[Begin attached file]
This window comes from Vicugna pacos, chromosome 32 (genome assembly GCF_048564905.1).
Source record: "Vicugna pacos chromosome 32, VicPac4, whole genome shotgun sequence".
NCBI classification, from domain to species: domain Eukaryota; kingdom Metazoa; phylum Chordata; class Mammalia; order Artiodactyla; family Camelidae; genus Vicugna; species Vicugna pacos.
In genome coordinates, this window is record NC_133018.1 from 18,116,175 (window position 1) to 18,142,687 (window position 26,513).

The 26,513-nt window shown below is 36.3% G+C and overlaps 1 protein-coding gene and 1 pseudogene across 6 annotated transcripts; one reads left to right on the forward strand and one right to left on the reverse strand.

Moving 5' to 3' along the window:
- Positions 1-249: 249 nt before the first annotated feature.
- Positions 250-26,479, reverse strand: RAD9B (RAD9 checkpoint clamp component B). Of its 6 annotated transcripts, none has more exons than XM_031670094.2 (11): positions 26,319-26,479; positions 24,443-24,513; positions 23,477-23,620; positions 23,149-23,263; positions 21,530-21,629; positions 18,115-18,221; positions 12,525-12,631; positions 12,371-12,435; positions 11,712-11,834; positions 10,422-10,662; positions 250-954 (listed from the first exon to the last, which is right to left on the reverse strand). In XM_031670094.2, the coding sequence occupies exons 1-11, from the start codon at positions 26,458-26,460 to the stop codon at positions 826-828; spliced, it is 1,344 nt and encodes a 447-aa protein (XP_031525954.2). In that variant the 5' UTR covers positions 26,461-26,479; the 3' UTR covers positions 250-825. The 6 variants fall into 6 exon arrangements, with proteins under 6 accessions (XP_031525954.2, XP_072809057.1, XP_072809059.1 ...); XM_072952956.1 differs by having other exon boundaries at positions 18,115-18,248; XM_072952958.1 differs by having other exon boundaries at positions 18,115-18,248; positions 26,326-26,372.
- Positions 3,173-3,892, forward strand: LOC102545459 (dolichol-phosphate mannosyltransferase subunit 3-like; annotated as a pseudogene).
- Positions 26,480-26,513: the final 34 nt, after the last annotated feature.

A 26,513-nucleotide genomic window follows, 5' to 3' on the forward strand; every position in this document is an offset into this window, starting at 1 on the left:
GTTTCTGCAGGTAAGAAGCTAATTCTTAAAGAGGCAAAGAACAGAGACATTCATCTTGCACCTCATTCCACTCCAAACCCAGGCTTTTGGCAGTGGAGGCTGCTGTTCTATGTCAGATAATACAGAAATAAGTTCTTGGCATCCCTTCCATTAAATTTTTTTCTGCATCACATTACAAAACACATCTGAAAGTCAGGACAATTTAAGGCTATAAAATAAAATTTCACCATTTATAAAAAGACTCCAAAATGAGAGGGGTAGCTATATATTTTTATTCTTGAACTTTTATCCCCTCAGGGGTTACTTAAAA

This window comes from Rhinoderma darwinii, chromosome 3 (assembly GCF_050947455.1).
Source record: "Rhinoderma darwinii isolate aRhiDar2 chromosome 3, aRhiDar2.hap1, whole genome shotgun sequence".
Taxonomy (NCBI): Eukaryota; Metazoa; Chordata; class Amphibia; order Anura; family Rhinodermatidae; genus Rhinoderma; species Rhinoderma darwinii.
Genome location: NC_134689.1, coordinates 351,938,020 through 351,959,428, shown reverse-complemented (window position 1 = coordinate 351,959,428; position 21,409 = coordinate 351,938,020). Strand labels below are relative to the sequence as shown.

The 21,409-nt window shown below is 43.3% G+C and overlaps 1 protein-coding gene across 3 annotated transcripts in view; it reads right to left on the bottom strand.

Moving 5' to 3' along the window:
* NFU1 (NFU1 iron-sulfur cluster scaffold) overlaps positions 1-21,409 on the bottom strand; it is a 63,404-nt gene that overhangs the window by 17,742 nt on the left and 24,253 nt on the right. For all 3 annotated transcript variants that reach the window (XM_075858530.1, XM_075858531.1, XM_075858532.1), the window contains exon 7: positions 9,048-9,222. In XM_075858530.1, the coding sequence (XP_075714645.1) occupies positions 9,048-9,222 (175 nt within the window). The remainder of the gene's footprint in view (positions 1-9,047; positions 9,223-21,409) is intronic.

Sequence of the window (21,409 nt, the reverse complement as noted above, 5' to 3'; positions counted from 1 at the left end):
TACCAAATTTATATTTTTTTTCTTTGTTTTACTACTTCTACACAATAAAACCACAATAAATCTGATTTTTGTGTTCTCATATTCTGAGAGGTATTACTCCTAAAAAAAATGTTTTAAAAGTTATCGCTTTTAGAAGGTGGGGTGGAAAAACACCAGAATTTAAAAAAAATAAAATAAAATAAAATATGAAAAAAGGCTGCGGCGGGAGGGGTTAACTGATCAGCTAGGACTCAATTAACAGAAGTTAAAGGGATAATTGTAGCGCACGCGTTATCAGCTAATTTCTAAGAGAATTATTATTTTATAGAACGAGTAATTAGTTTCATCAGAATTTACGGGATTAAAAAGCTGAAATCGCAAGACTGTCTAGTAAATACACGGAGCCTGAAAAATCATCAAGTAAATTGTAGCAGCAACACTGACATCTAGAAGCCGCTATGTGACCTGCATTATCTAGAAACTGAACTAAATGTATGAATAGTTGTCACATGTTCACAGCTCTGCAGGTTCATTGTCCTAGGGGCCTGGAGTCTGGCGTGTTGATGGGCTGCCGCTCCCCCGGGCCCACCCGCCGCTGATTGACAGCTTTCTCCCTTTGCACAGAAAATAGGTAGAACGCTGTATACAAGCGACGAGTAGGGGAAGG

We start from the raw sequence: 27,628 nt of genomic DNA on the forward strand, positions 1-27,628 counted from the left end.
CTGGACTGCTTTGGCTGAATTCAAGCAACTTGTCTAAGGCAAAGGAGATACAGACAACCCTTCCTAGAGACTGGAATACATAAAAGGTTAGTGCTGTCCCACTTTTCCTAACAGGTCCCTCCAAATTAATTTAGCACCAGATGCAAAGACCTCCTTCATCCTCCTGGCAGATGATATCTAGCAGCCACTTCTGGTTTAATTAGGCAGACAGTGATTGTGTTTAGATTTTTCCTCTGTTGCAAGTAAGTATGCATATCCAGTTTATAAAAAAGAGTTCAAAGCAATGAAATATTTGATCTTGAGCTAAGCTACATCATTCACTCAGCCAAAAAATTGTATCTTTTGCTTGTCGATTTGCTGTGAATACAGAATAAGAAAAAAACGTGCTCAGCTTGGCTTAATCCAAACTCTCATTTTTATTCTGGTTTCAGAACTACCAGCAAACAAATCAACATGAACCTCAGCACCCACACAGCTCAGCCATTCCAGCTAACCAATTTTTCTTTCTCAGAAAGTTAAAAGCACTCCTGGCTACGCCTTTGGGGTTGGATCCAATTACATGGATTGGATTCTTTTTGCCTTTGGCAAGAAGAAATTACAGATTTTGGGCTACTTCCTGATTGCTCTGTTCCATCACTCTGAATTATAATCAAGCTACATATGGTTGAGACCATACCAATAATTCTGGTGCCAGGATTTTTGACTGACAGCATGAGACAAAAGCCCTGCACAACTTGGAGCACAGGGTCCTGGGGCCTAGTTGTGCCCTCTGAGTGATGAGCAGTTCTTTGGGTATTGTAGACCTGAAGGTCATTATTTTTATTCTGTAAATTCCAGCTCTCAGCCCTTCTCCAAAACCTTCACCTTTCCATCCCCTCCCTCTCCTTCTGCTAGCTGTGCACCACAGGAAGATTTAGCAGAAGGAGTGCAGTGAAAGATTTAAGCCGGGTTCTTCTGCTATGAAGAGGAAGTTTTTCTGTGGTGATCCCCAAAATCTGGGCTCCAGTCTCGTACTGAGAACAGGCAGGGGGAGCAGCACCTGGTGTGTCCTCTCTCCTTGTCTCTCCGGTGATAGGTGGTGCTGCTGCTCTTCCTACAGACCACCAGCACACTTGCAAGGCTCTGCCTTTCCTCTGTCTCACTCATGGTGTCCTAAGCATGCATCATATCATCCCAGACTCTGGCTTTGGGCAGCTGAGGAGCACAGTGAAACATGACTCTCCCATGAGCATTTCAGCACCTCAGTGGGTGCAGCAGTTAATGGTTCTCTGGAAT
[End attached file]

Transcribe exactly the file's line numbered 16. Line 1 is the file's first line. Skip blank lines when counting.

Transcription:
Genome location: NC_134689.1, coordinates 351,938,020 through 351,959,428, shown reverse-complemented (window position 1 = coordinate 351,959,428; position 21,409 = coordinate 351,938,020). Strand labels below are relative to the sequence as shown.